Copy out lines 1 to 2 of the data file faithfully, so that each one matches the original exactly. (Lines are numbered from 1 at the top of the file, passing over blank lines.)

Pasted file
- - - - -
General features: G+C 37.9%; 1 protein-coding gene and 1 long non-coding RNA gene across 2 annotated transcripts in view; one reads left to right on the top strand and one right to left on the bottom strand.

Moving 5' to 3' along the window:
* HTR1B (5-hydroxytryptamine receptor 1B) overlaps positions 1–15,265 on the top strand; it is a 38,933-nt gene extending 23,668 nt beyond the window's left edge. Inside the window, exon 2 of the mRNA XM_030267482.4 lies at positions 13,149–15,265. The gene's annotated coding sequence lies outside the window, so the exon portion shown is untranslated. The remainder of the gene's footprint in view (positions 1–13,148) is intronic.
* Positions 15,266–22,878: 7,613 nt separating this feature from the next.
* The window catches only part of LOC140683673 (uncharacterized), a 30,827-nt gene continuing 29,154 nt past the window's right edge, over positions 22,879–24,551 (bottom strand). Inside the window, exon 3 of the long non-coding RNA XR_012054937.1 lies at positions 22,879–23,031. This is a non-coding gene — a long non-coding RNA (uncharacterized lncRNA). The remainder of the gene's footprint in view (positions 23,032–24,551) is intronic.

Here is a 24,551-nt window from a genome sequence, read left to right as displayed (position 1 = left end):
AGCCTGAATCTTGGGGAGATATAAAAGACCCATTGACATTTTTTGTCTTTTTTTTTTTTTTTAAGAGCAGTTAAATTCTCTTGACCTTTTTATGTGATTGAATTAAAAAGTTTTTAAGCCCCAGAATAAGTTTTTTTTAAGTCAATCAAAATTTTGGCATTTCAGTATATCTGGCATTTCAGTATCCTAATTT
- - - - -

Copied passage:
General features: G+C 37.9%; 1 protein-coding gene and 1 long non-coding RNA gene across 2 annotated transcripts in view; one reads left to right on the top strand and one right to left on the bottom strand.

Moving 5' to 3' along the window: